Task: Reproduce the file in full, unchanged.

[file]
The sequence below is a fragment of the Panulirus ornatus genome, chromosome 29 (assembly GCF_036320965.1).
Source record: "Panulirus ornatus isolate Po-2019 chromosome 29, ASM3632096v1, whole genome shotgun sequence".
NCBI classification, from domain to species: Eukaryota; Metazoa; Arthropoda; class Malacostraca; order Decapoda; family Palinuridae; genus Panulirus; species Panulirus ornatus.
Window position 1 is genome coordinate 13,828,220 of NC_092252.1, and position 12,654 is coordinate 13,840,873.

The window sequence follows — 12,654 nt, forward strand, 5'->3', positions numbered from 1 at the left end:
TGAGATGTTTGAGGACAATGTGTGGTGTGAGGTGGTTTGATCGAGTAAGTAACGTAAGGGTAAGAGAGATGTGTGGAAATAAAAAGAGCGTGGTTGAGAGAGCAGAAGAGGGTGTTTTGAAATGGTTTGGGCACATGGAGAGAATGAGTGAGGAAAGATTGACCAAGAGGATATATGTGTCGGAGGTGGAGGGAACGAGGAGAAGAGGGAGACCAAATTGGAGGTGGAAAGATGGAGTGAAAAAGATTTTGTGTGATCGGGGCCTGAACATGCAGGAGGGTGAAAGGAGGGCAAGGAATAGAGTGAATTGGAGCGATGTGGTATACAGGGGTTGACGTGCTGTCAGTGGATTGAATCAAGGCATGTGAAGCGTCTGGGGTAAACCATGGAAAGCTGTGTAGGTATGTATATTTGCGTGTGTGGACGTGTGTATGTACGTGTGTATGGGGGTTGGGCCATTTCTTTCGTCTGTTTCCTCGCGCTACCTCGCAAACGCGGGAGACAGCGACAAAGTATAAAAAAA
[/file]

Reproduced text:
The sequence below is a fragment of the Panulirus ornatus genome, chromosome 29 (assembly GCF_036320965.1).
Source record: "Panulirus ornatus isolate Po-2019 chromosome 29, ASM3632096v1, whole genome shotgun sequence".
NCBI classification, from domain to species: Eukaryota; Metazoa; Arthropoda; class Malacostraca; order Decapoda; family Palinuridae; genus Panulirus; species Panulirus ornatus.
Window position 1 is genome coordinate 13,828,220 of NC_092252.1, and position 12,654 is coordinate 13,840,873.

The window sequence follows — 12,654 nt, forward strand, 5'->3', positions numbered from 1 at the left end:
TGAGATGTTTGAGGACAATGTGTGGTGTGAGGTGGTTTGATCGAGTAAGTAACGTAAGGGTAAGAGAGATGTGTGGAAATAAAAAGAGCGTGGTTGAGAGAGCAGAAGAGGGTGTTTTGAAATGGTTTGGGCACATGGAGAGAATGAGTGAGGAAAGATTGACCAAGAGGATATATGTGTCGGAGGTGGAGGGAACGAGGAGAAGAGGGAGACCAAATTGGAGGTGGAAAGATGGAGTGAAAAAGATTTTGTGTGATCGGGGCCTGAACATGCAGGAGGGTGAAAGGAGGGCAAGGAATAGAGTGAATTGGAGCGATGTGGTATACAGGGGTTGACGTGCTGTCAGTGGATTGAATCAAGGCATGTGAAGCGTCTGGGGTAAACCATGGAAAGCTGTGTAGGTATGTATATTTGCGTGTGTGGACGTGTGTATGTACGTGTGTATGGGGGTTGGGCCATTTCTTTCGTCTGTTTCCTCGCGCTACCTCGCAAACGCGGGAGACAGCGACAAAGTATAAAAAAA